The Situation: Snot on new rabbit
Snot and Rabbits
Anyways, here is what I know about snot.
1. snot means an immunlogically challenged rabbit.
2. snot comes in different colours. Yellow tends to mean pneumonia. White tends to mean pasturella. Clear tends to mean something odd is going on... ingrown tooth, hay up the nose, dust in the air/hay etc.
3. snot means you have a problem.
How to handle it
How you deal with snot depends on your animal husbandry choices.
Some folks see snot and isolate, then culture to know what they are dealing with and then make a decision based on that culture as to the best approach with that animal. Bordatella is fairly treatable, Pneumonia is often a death sentence, pasturella...can be treated, but tends to be out of the price range of most rabbit enthusiasts, so the prognosis for pasturella is NOT good. This waiting has it pros and cons. Cons: Keeps the infective rabbit around which is a herd health risk. Pros...if it is treatable then YEAH!!! you get to save a rabbit.
Other folks have a relatively simple approach, blow snot, die. Solves the problem immediately. Keeps your herd safe. People who follow this reasoning take the long-term view of their rabbitry. It is better to cull one unhealthy animal immediately than it is to risk the entire rabbitry. Pro:immediate solving of problem. Con: what if it was treatable?
When a rabbit has clear snot it's a harder one to figure out. Is it an irritant? Is it a tooth issue? If an irritant ..remove the irritant, solve the problem. But what if it's just a precursor to a larger problem???? What if it's just one rabbit? What if it's several rabbits? It's a harder one to figure and how you handle it depends on your perspective in raising rabbits.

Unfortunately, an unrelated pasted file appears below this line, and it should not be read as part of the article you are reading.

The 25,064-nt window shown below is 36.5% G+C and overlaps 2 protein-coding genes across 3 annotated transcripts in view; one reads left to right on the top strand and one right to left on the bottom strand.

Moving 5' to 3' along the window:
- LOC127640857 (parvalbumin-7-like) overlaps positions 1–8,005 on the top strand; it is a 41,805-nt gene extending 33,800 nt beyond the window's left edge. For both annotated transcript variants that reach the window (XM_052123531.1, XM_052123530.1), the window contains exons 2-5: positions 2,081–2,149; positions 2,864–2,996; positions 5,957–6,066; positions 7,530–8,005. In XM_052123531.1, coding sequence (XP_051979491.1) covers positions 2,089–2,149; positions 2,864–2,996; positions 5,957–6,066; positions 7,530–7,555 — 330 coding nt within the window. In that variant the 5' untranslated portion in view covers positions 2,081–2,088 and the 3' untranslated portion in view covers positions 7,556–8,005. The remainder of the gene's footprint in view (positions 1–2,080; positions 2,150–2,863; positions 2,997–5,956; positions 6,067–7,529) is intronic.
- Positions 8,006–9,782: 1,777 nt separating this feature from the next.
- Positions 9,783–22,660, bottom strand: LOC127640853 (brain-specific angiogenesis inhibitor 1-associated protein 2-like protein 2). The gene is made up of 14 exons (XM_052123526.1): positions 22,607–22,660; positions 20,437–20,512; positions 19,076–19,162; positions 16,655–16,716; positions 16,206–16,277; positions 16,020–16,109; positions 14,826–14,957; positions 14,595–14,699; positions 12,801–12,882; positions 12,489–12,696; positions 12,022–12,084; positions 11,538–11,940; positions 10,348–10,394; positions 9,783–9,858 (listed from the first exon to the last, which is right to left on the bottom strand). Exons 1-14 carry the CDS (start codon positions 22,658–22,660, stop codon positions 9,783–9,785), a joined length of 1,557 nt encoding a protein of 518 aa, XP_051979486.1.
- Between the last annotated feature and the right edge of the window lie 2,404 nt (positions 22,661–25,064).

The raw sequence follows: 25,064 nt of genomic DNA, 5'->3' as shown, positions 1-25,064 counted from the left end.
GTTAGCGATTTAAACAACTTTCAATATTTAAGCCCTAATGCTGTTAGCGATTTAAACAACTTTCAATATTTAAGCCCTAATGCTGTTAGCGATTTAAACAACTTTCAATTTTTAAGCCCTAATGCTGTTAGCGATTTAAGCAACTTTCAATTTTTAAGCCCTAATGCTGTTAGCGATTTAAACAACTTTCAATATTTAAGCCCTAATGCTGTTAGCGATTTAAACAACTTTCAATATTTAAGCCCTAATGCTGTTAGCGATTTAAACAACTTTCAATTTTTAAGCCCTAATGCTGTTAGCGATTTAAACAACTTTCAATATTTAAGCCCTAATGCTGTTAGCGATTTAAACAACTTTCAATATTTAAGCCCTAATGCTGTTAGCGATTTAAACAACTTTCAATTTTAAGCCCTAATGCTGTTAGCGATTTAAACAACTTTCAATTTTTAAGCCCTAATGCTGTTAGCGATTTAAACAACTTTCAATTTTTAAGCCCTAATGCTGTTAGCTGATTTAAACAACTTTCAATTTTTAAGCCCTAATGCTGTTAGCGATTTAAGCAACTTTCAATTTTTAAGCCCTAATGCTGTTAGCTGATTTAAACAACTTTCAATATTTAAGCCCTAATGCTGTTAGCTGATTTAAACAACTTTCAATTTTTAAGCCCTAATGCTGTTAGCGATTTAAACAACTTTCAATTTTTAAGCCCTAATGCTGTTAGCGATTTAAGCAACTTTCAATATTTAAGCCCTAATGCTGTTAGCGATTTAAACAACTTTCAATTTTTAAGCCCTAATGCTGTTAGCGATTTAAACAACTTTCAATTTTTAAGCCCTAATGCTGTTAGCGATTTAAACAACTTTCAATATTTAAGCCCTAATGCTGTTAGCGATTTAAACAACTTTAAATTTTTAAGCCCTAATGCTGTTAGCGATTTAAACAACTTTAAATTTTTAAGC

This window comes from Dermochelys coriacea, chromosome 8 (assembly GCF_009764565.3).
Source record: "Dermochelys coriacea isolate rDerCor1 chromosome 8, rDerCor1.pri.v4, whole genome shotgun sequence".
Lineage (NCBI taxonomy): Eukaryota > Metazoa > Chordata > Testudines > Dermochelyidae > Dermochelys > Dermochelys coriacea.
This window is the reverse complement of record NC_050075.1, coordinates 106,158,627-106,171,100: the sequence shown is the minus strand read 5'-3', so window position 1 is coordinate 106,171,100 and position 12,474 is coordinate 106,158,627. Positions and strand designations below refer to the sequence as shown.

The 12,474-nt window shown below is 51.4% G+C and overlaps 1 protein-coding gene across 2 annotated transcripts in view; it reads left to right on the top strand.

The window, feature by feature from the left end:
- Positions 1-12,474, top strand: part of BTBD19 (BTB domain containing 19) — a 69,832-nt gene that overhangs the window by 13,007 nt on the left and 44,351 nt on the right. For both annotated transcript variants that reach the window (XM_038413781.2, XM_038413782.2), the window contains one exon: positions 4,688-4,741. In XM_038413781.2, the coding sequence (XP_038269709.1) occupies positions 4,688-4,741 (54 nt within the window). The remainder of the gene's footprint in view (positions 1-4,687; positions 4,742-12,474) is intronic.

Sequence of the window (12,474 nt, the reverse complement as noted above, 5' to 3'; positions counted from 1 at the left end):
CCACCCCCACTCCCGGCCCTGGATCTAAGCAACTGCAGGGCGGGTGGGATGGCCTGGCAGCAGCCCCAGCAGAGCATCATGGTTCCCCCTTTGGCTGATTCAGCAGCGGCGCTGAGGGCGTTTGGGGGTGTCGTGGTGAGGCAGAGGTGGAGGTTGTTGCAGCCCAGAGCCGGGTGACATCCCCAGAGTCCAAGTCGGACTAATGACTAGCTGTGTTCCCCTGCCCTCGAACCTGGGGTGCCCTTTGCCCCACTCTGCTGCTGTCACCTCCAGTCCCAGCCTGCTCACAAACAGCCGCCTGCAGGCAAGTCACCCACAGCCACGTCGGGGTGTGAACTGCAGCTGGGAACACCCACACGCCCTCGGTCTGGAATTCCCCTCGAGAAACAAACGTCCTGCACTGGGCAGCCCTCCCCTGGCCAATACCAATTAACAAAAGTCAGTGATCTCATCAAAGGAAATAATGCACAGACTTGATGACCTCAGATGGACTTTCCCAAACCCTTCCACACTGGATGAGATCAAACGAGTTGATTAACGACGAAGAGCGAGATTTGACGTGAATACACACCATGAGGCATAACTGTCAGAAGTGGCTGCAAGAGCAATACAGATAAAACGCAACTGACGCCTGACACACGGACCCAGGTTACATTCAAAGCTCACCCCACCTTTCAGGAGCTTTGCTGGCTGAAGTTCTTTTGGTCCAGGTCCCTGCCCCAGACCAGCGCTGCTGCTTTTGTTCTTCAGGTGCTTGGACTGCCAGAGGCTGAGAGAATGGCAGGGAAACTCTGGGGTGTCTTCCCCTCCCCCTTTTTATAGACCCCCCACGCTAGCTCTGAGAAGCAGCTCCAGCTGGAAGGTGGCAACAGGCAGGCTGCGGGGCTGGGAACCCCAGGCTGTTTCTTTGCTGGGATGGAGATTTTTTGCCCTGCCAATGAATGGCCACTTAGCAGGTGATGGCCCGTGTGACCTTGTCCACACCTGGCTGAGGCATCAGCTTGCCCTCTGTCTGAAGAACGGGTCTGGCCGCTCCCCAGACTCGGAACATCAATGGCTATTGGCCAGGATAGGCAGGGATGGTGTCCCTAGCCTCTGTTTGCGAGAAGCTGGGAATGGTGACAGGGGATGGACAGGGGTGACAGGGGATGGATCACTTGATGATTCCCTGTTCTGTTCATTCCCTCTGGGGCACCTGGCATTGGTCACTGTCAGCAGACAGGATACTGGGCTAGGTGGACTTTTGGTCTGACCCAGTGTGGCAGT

The long term view point
White snot tends to mean pasturella. Pasturella is a NASTY bug. it can cripple rabbits, causes major breathing issues, cause seizures, slow growth, cause abcesses and a whole host of other issues. It can be hiding right in plain sight (as in you don't know your rabbits have it until a doe kindles or a teenage rabbit moves from one home to another), it can be painfully obvious in that you have a rabbit blow snot, or have messy front legs. It can be culling a rabbit for the freezer and finding white globs in the lungs...even though for intents and purposes that rabbit looked and acted healthy. It is wide spread.
SO the long term view point rabbit keeper says... Cull dead the obvious immediately. The does...if they seem fine but their kids all blow snot... cull the doe. If the buck seems fine but the doe he was with blows snot upon kindling, cull the buck (and the doe of course). Cull hard, and be mentally tough because in the LONG RUN it will be the better for your herd.
What else does this mean?
If you have ONE rabbit running clear snot and you know it's a hay dust allergy but ALL your other rabbits are fine...DO NOT breed that rabbit. DO NOT sell that rabbit as a pet unless you neuter it first. Just don't do that. Why would you want to breed weakness into your lines? This goes for any other issue: seizures, bad teeth, weepy eyes, poor hocks, breeding problems, slow growth etc.
ALWAYS ALWAYS ALWAYS breed for health. Not for looks, type, colour, breed lines, temperament or anything. Breed for health FIRST. Doesn't mean the other qualities aren't important, but if you don't have health...you don't really have a rabbit worth breeding.
And don't take it too hard if one rabbit you sell ends up showing a health fault. It shows you something about your herd. It gives you a chance to practice good animal husbandry. It doesn't mean that you are a horrible breeder (unless you knew of this problem ahead of time and said nothing to the buyer). It just means that one of your rabbits showed a hidden illness. You can offer the buyer a replacement. Do make sure the buyer is aware of your health policy before buying.